Editorial: Considering the fact that Hamas, Hezbollah and Iranian backed groups targeted Israel for years – sometimes with rockets that have origins in Russian technology – should remind the world that the threats against Israel don’t stop here but grow to threaten the region and the world. The Russian war on Ukraine is an example of how the world should have taken Iran’s threats more seriously. Now Russia and Iran are working together and leveraging the nefarious deeds each country excels in. – Jerusalem Post

Seth J. Frantzman writes: Israel cannot afford to look weak and it cannot afford to have Iran get more customers for its drones. Israel also cannot allow Iran to improve the drones and import new technology or get new investment and technology transfer from countries like Russia, which could enable the drones to improve their range, guidance and communications and enable them to evade detection better, or even swarm targets. – Jerusalem Post


Israeli airstrikes targeted sites in the vicinity of Damascus early Thursday, marking the third such strikes in a week, Syrian state media reported. The Syrian military said that Israeli missiles were fired at posts near Damascus around 12:30 a.m. and that its air defenses had “confronted the missile aggression and downed most of them.” There were no casualties reported. – Associated Press

Syrian and Russian troops conducted joint military drills in Syria involving ground and air forces, Syrian state media reported Wednesday. Russian and Syrian troops simulated attacking enemy positions under the cover of artillery shelling and airstrikes by warplanes and helicopters, according to a video released by Syria’s Defense Ministry. Paratroopers also took part in the war games, taking over positions on overlooking hills. – Associated Press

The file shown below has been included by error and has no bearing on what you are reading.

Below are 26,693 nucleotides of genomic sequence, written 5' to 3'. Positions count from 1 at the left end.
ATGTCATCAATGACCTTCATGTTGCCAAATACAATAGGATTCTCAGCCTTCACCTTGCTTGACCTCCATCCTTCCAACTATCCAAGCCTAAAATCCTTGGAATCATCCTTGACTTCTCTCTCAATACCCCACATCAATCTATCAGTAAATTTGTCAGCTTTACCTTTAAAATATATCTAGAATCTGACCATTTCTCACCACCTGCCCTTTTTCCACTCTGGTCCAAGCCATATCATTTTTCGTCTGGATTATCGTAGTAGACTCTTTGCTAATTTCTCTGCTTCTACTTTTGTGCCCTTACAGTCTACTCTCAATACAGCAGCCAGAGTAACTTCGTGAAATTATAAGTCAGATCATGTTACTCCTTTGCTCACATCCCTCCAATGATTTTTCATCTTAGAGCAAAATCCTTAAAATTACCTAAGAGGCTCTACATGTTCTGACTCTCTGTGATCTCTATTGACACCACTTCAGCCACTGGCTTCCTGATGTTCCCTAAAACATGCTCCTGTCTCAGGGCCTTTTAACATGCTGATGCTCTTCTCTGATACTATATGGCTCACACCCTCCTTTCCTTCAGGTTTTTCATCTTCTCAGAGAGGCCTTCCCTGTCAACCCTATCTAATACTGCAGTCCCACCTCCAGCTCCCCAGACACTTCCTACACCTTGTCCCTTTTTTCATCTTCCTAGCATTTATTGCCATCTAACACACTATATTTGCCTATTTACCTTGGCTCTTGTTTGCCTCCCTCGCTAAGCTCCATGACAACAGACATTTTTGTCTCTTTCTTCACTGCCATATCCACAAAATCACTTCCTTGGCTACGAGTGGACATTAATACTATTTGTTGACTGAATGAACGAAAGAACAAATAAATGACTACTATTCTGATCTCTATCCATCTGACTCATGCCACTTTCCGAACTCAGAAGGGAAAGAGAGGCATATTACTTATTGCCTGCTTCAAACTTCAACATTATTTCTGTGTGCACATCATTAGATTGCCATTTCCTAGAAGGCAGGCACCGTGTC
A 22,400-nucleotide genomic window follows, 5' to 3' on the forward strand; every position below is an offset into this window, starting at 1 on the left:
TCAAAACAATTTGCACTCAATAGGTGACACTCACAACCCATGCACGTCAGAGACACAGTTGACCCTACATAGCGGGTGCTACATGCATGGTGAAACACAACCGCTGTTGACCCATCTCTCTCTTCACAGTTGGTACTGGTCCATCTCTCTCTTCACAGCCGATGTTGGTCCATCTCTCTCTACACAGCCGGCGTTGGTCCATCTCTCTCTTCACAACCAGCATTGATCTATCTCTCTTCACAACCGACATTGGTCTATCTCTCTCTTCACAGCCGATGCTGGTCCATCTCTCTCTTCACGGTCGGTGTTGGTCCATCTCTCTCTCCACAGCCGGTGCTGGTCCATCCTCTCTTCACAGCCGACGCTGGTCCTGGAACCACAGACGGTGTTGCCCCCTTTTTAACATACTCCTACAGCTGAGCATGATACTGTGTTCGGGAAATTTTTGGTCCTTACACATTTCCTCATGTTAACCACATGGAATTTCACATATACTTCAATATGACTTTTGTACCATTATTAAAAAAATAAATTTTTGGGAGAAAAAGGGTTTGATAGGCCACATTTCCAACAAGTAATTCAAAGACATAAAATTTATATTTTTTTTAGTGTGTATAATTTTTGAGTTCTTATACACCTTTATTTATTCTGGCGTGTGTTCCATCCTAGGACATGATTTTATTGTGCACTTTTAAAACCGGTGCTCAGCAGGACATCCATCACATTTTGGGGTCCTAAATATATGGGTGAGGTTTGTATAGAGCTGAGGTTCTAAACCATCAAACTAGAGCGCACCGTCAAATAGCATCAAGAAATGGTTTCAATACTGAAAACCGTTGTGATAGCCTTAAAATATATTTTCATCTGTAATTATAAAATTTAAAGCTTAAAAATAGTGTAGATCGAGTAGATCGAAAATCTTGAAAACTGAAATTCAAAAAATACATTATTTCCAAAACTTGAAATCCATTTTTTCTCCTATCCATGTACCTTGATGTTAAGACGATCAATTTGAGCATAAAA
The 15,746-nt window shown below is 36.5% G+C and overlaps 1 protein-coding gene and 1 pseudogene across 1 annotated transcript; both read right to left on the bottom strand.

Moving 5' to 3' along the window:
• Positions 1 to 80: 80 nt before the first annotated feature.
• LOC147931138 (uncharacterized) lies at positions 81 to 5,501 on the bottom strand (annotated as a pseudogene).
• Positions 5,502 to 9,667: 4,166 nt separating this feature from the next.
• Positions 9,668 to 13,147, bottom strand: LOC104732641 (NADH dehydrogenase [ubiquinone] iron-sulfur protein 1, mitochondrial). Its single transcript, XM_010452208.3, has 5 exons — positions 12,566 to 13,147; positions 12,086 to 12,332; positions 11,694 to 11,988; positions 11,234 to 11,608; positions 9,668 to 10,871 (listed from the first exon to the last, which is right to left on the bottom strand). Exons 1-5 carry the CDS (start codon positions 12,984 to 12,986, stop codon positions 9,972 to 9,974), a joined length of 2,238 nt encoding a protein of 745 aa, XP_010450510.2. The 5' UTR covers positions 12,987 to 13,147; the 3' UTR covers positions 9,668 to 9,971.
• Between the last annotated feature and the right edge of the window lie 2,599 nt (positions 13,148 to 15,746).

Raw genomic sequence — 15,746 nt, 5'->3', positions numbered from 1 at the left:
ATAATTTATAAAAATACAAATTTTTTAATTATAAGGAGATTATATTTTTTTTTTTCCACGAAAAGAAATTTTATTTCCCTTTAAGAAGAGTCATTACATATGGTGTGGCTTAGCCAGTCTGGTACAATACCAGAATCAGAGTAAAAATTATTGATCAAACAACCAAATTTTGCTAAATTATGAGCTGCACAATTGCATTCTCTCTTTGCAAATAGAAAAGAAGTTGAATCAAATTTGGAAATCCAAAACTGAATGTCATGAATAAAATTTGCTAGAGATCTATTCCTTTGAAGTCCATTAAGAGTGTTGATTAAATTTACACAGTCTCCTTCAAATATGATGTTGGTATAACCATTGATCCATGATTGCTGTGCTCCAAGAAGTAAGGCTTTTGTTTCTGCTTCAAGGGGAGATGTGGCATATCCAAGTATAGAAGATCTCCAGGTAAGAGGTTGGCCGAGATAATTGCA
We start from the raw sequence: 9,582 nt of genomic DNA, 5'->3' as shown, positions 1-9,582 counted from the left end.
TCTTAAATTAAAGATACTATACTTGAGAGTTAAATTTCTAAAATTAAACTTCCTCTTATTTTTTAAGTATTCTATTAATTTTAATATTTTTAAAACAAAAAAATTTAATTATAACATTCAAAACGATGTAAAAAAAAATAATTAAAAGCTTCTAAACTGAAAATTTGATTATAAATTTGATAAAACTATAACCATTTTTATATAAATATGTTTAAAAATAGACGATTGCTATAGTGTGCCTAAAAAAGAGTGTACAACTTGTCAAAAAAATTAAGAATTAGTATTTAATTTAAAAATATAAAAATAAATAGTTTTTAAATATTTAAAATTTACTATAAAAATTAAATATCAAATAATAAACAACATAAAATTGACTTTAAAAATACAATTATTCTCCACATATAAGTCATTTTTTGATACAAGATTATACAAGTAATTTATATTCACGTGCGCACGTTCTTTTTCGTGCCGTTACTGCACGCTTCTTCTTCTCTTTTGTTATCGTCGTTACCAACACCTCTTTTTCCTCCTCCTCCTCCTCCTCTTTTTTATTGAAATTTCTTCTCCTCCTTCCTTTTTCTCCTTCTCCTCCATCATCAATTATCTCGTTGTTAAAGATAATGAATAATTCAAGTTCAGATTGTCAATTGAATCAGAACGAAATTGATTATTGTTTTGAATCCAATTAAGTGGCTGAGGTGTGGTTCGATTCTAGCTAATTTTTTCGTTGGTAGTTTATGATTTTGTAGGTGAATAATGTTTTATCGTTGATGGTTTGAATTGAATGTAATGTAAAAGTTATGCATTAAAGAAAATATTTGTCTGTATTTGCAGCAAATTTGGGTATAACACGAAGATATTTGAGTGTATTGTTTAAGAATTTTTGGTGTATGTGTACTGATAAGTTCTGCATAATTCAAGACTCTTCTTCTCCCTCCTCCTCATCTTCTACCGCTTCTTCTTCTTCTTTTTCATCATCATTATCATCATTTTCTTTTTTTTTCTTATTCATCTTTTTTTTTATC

Orwa Ajjoub writes: The remaining challenge for Turkey, however, is how to instill lasting stability in a region full of unaddressed grievances among the different SNA factions. While HTS could provide security and governance in these areas in the long term, its local legitimacy will remain questionable. So too will Ankara’s ability to sell the new reality, in which a terrorist-designated group will rule over areas under its influence, to its allies in the West. – Middle East Institute


Turkish police detained the head of the Turkish Medical Association (TTB), Sebnem Korur Fincanci, on Wednesday for allegedly “spreading terrorist group propaganda”, the TTB and state media said. – Reuters

Turkey’s competition authority has fined Facebook parent Meta Platforms Inc (META.O) 346.72 million lira ($18.63 million) for breaking competition law, it said on Wednesday. – Reuters

Defense Minister Benny Gantz will meet with Turkish leader Recep Tayyip Erdogan at the presidential residence in Ankara, his office said Thursday. Gantz landed in the Turkish capital Wednesday evening for the first official trip to Turkey by an Israeli defense chief in over a decade, a sign of re-blossoming ties between the countries. – Times of Israel


Israel’s Supreme Court on Sunday threw out four legal challenges to a landmark maritime agreement between Israel and Lebanon, clearing a major hurdle for the deal that could mark a major breakthrough in relations between the two countries. – Associated Press

Lebanese politician Michel Moawad on Wednesday urged lawmakers to back his bid for the presidency, denouncing Hezbollah’s “stranglehold” on the crisis-hit country. – Agence France-Presse

Biden spoke at the top of the meeting about the maritime border deal between Israel and Lebanon. “I think it is a historic breakthrough, it took a lot of courage for you to step up and step into it,” Biden told Herzog. – Jerusalem Post